tidders2 said...

Very nice looking battle.

I haven't been tempted by the Black Powder ruler set, although ...

-- Allan

Bluebear Jeff said...

YOUR photos looks great too . . . rather spectacular at times.

I'd like a more detailed rundown of your likes/dislikes about the rules . . . I'm a bit leery of them since they cost about $55 Canadian dollars plus shipping.

-- Jeff

littlejohn said...

Thanks guys!, ...Jeff, I'll try to get down to brass tacks on the rules next post...and I think I'm going to set up a small 6mm battle using the rules on my kitchen counter!?

Neil said...

Great Review and game - I can't wait for the ending.

Capt Bill said...

I always enjoy seeing your great armies in action. THANKS...

Craig Welter said...

Nice looking battle. I look forward to reading the conclusion. And thank you for linking to my review of Black Powder. I'm glad you and others have found it helpful.

jmilesr said...

Thanks for the battle report and overview of the Black Powder rules. Great looking mini's by the way. I think I need to think a bit about this imagination thing - it looks like fun and a bit more creative than trying to copy osprey plates onto figs.

I've been using black powder with my 6mm ACW armies and it works well using cm rather than inches. So far I really like the rules but they are designed for more social gaming rather than pure historical simulation. That intent works great for me but may not be everyone's cup of tea.

littlejohn said...


Yes going the ImagiNation route was a bit of a plunge into new territory, but once you paint up a couple of units, and get the nation fleshed out with a few characters the fictitious stuff feels just as "historical" to me now as the real deal particularly if you ally them up with Prussians, Austrians and the like. Great Fun, and a really great bunch of guys on the Emperor vs Elector blog to help tie them all together.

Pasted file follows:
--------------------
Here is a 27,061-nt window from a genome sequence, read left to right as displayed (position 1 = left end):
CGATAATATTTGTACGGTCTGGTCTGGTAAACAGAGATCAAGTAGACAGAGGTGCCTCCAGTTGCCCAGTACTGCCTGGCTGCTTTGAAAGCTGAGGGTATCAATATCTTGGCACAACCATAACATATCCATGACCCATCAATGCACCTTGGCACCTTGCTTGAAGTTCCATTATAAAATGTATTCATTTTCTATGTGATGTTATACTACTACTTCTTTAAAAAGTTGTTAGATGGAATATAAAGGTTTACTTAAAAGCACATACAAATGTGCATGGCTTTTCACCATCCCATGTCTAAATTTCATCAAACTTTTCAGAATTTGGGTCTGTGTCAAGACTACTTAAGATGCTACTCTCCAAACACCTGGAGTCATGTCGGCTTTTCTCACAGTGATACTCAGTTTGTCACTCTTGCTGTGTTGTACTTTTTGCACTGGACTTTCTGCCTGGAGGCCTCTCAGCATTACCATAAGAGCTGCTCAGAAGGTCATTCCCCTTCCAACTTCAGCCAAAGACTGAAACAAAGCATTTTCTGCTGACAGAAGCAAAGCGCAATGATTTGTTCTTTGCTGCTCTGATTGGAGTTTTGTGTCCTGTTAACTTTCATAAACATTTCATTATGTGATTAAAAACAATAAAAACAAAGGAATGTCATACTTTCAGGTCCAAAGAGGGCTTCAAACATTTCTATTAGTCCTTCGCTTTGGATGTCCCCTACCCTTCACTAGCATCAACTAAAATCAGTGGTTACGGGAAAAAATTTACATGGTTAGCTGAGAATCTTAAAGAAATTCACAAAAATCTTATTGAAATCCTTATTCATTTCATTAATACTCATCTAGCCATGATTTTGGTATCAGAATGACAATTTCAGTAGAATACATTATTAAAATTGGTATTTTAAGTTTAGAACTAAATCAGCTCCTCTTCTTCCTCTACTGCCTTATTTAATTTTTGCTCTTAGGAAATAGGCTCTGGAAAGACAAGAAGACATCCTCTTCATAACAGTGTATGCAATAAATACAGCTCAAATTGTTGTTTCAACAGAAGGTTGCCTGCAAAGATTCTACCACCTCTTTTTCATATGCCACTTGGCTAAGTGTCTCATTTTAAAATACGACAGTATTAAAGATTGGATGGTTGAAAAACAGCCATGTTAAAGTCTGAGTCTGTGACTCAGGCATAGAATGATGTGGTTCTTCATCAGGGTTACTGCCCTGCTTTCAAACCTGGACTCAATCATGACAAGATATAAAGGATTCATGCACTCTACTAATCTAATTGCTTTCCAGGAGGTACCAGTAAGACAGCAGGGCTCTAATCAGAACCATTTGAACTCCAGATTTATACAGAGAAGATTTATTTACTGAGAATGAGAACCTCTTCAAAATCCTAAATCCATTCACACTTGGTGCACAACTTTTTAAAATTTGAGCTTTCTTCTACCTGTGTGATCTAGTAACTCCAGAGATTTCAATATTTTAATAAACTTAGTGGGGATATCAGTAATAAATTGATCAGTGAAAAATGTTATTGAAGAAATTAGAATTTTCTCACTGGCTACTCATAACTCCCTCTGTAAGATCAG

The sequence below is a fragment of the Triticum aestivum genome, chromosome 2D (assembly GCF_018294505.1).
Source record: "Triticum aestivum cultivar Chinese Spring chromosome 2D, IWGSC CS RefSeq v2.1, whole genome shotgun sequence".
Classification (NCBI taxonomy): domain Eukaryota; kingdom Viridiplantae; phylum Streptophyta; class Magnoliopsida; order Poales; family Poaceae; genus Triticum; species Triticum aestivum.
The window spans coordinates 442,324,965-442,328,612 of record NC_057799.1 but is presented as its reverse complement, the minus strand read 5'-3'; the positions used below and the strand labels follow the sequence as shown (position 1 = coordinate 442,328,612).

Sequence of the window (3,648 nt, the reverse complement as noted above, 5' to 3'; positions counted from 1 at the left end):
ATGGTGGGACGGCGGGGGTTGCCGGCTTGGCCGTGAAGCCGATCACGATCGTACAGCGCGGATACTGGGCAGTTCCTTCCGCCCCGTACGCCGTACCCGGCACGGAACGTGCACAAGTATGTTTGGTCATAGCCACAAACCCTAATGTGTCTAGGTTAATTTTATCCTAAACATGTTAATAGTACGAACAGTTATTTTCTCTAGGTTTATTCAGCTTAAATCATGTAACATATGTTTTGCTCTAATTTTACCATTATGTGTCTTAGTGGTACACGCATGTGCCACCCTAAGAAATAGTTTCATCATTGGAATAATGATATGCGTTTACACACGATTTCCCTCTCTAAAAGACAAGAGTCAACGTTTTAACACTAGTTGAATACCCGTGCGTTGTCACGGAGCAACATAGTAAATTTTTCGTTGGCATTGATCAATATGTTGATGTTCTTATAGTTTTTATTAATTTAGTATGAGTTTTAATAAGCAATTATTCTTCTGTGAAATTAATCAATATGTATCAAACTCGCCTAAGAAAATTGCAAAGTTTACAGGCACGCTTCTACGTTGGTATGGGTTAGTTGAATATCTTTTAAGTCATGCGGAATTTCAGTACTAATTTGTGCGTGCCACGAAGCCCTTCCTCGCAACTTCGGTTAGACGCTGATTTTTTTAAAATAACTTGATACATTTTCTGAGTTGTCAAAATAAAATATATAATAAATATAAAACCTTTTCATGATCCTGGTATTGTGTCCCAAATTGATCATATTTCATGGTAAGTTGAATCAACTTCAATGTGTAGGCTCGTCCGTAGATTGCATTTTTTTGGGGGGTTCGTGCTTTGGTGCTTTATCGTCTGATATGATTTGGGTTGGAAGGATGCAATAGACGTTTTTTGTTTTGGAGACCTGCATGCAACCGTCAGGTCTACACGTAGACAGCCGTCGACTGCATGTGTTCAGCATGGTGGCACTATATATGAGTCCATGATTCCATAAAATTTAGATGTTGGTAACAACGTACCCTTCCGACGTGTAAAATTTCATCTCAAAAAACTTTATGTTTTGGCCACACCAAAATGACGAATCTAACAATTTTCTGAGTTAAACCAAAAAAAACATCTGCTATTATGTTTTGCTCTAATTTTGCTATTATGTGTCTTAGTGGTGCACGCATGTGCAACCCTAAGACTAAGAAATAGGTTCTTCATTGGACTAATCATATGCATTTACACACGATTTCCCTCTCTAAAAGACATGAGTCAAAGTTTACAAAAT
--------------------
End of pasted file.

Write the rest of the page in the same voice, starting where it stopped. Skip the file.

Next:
Anonymous said...

Nice looking battle.

I'm tempted by the ImagiNation route, as I am agonising over which 18th cent war/nation to do, but my biggest concerns are
a) I'd have to do both sides, even if I could find 10mm players and
b) potential opponents would object, leaving me solo.

What was your order of battle, roughly, so I can see if doing both sides is feasble (I recon its going to costabout £3 a unit)

Anonymous said...

I was about to leave a coment, and was some what shocked to find I already had!

However I now have the rules, and have played a number of periods. I'm currently doing WSS - possibly the most difficult to adapt the rules to, given the free flowing nature vs the slow methodical armies of history.

My comment was really regarding your wife suspecting schizophrenia. The point of stating the move is that if you roll poorly and only get 1 move, you should still try and fulfil the order, even if that leaves the unit in a terrible position - eg enfiladed.